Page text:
And maybe. Take over the interview a little bit just because they’re used to leading a boardroom. So there has been situations where I’m like, wait, are they interviewing me? Or, I mean, what’s going on here? Which I think, you know, can sometimes detract from what you’re trying to do because they are so good at being, the commanders of the room.

 

But sometimes that is not a good thing because maybe you weren’t able to ask those specific questions that you maybe have identified a weakness on your team, and you’re trying to find somebody who is not, you know, in that same vein, like, you know, they don’t use Salesforce or,  the tech stack, and they’re like, Hey, I’m just kind of a lone Wolf and out on my own and just trust that I can do the job well.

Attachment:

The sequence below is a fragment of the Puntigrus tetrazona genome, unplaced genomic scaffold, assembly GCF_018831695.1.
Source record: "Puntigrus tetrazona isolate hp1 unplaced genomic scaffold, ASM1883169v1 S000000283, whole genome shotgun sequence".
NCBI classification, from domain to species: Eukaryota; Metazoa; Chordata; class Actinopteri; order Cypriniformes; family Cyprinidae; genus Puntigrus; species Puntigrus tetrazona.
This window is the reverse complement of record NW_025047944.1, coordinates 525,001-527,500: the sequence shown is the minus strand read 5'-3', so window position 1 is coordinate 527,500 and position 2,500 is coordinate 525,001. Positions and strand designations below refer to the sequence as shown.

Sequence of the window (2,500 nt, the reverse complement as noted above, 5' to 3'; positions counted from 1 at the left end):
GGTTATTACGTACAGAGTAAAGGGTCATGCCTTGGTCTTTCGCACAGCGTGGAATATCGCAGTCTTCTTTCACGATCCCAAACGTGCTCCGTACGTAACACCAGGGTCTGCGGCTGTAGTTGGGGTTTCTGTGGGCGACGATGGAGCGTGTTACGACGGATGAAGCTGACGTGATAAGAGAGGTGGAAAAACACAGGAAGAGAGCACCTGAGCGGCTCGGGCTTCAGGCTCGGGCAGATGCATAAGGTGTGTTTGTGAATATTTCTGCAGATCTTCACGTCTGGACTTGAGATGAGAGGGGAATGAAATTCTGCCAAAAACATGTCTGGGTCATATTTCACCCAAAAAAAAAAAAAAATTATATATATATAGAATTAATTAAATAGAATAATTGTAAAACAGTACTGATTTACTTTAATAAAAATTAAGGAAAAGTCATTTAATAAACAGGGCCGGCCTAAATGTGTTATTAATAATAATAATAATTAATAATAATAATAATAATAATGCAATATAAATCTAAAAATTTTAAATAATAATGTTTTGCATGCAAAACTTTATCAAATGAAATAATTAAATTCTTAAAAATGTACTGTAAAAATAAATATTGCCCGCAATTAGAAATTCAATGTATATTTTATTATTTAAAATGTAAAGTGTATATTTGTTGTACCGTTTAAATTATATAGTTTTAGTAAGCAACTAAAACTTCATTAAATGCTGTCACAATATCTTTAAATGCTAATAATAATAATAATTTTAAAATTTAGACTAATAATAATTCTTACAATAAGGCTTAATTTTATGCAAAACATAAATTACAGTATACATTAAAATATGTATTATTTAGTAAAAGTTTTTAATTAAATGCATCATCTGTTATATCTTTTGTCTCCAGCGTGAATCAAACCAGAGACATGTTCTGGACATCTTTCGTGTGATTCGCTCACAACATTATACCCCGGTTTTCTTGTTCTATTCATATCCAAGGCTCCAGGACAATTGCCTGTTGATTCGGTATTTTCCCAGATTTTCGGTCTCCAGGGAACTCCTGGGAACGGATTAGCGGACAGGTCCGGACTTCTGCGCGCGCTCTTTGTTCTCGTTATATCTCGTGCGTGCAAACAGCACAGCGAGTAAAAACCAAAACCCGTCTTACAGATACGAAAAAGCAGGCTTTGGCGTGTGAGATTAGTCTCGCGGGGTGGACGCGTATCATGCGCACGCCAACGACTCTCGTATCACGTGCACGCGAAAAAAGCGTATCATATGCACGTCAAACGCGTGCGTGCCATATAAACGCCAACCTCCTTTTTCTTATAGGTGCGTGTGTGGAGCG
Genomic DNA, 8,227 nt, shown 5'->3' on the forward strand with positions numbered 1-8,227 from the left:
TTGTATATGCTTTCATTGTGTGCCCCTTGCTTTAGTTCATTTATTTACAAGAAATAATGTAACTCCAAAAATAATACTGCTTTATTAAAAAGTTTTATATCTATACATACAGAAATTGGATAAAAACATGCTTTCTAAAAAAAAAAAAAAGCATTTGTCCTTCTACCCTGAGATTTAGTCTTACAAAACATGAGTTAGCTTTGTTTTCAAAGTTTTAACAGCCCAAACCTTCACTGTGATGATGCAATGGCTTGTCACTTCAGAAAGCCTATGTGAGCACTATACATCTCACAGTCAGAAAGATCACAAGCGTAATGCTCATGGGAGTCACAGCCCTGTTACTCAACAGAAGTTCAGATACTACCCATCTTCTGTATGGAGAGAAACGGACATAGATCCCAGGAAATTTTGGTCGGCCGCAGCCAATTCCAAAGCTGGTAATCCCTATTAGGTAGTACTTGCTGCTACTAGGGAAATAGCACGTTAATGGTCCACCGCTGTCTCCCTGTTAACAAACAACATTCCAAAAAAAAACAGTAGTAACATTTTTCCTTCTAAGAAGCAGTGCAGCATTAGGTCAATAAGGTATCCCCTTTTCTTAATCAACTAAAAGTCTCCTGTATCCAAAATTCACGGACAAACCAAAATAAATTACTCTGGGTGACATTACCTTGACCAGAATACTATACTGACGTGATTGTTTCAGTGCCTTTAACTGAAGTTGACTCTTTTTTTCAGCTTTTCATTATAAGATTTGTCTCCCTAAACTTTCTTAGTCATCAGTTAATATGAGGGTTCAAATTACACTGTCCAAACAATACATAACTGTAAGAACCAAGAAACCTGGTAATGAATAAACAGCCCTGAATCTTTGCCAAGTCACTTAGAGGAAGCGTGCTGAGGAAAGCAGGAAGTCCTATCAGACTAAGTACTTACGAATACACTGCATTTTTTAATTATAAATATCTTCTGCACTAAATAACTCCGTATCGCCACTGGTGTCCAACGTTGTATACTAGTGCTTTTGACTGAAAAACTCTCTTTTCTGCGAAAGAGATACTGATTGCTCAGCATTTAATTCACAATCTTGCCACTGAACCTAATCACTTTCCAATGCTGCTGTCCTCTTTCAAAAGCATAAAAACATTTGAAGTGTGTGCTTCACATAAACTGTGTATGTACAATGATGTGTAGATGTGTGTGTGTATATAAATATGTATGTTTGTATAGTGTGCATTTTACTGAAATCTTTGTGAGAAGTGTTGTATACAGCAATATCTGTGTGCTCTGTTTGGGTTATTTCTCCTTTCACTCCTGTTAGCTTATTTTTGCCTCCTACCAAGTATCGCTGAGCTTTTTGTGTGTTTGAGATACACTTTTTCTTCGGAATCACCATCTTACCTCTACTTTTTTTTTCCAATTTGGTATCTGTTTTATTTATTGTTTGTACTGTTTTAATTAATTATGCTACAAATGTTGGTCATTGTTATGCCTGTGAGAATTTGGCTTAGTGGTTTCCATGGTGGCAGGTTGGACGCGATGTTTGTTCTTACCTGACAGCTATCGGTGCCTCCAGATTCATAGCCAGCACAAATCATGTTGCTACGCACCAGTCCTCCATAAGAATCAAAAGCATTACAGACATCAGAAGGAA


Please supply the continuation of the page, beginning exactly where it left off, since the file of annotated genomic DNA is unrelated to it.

So that’s kind of one area that, you know, if they overtake the room, that sometimes is not a great thing. Right. I’m trying to think of some of the other things. 

 

so back to the referral thing, cause I’ve seen that a million times, like in our business. I think there’s, it’s a natural. whether you’re a recruiter like myself or whether you’re a hiring manager, there’s always that, of like, you just want to get this role filled and all, somebody knows somebody easy.

 

This is perfect. Like, one thing I don’t have to worry about because like, you know, somebody, but I think that’s, that’s something we’ve seen a lot is, you have to make sure you’re vetting everyone fully and not just rubber stamping, like someone’s referral that comes through. And sometimes like referrals or different times, like sometimes it’s somebody’s friend and they may be a great person and their friend might be trying to help them out, but 

 

they might not know that this person does not have the background that they need for this role, or they may actually have no idea like what they are to work with. because being someone’s friend versus being someone’s like coworker, it’s two very different things.